Friday, September 5, 2008

Guest Review: King of Shaves

My friends tend to be impressed when I tell them I write a blog. But when I tell my male friends it is about beauty products, they look at me with a mixture of confusion and fright. So I was a little surprised when my friend Colin asked to do a review on some men's products, if some ever cross my lap. How very generous of him, don't you think?!

So read on, for his review of some great shaving products from King of Shaves. A little forewarning though: he was an English major, so he is a bit longer winded than I am and he puts my writing to shame. Don't get used to how witty and eloquent he is. They didn't teach me flowery writing in business school, sorry. Enjoy!:

I’ve been obsessed with shaving ever since I was 4 and my Dad taught me how to do it with shaving cream and a Popsicle stick. Even then, I was crap at it—it took a roll of toilet paper to stem the tide of blood from errant splinters. These days, shaving technology has advanced, at least past the wooden stick—I now use a razor with so many blades it is reminiscent of a cheese grater, and in place of shaving cream, I use foaming gel. Which brings me to the line of products Beth asked me to test out, 3 shaving aids from “King of Shaves.”

The first pair of products were shaving gels—one with menthol for a clean, refreshing finish, and another with magnetic properties, promising to cling to the blade and give a closer shave. Finally, there was a shaving oil. All three products contained Tea Tree oil, which gives off a spicy, outdoorsy smell and is supposed to have antiseptic, antifungal, and healing properties (Wikipedia notes research as to anti-viral activity, including Herpes—basically, Tea Tree oil is touted as a panacea for all that ails you).

The weekend I decided to test these products, I was lucky enough to have a couch surfer staying at my apartment—he was gracious enough to take time out from sleeping in the living room and eating my food to try shaving off his patchy “between jobs” beard.

The process was simple—we sectioned off our faces into 3 areas, then chose at random which product would be used on which portion of the face. Mr. Couch shaved at the sink, post shower, while I prefer to do my shaving in shower. Before going into detail, I should note that we were huge fans of all 3 of these products, and wouldn’t hesitate to shave with any one of them. Ranking them was like choosing which child we love best, but, much like children, it would be a lie to say that we didn’t have favorites.

The Results:

The top two for both of us were the shower gels—perhaps it’s because they’re closer to products we’ve used before (gels/creams), perhaps it’s just because these gels were fantastic. The oil had 2 things going for it—it was invisible, so you could be aware of where you were shaving/avoid decapitating zits (the gels, however, shared these properties). If you’re shaving in the shower by the Braille method, this doesn’t come into play, but Mr. Couch was appreciative. Further, with 100+ uses to a bottle the size of a Hot Wheels race car, it’s great if you’re traveling and looking to conserve space. However, in the end, it wasn’t our favorites—the gels seemed to provide a smoother pull, while the oil just didn’t manage to lubricate the process the way the name might suggest. Mr. Couch put it best—“it just wasn’t for me.”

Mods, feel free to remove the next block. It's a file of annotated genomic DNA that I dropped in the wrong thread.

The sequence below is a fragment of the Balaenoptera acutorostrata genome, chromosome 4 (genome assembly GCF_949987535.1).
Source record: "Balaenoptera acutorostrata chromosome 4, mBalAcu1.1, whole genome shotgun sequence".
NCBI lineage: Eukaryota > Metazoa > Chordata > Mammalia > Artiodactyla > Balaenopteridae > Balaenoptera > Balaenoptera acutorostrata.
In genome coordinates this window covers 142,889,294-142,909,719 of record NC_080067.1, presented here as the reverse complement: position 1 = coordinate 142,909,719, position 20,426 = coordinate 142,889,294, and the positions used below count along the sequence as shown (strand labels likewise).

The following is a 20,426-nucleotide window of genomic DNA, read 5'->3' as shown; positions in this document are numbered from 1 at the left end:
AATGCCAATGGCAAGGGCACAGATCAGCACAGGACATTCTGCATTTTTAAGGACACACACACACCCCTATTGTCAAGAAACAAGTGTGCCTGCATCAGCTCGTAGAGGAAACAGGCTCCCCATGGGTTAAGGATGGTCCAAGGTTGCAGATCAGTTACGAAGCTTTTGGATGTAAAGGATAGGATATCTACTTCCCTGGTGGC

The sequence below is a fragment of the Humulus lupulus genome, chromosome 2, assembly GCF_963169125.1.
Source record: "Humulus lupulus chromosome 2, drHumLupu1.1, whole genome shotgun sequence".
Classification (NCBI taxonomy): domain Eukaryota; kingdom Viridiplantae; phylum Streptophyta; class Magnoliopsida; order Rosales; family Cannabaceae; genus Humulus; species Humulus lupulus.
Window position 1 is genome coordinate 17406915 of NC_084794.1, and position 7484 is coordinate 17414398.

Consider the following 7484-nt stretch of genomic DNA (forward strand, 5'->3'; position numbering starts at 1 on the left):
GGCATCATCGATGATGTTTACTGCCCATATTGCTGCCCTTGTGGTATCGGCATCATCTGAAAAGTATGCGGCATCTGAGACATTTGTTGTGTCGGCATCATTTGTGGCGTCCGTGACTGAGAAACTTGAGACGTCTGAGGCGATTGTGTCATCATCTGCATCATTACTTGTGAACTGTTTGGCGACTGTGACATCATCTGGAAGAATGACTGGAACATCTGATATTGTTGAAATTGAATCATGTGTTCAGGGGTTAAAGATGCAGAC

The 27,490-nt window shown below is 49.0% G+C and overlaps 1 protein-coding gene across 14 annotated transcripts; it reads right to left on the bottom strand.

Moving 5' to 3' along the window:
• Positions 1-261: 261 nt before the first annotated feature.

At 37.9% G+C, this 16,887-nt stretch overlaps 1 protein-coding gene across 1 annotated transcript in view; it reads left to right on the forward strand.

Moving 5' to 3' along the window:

On the gels, we were split. Mr. Couch chose the MagnaGel. According to him, he felt like he got a superior shave—the blade passed along effortlessly, and left him with a closer shave. Mr. Couch does have a baby face, and perhaps with a baby face comes a bit of extra sensitivity. I, however, felt no difference between the Magnagel and the Cooling gel when it came to quality of shave—they were both extremely close, and provided sufficient lubrication, leaving no snags to the draw of the blade.

For me, the Cooling gel won by a hair (pun intended) because it managed to heighten the overall shaving process. I shave in the morning, usually before my first cup of coffee. This makes me dangerous with a razor. The Cooling gel emanates a great mentholated buzz that seeps into your whole face—the buzz becomes a burst when stepping from warm shower air to the lower temperature of the bathroom proper. The effect is so pleasantly bracing that it almost makes you excited to go to your dead end, soul crushing, minimum wage job.


Lastly, I should point out again the fantastic smell of all of these products—whether Tea Tree oil actually heals your cuts, cleanses your wounds, and clears up your cold sores is beyond me; what I can attest to is that the woodsy smell it leaves behind is fantastic. In any case, all of these products get high ranks—Mr. Couch looked and felt so good afterward that he got off the couch and went looking for jobs that very day.

Thanks, King of Shaves!

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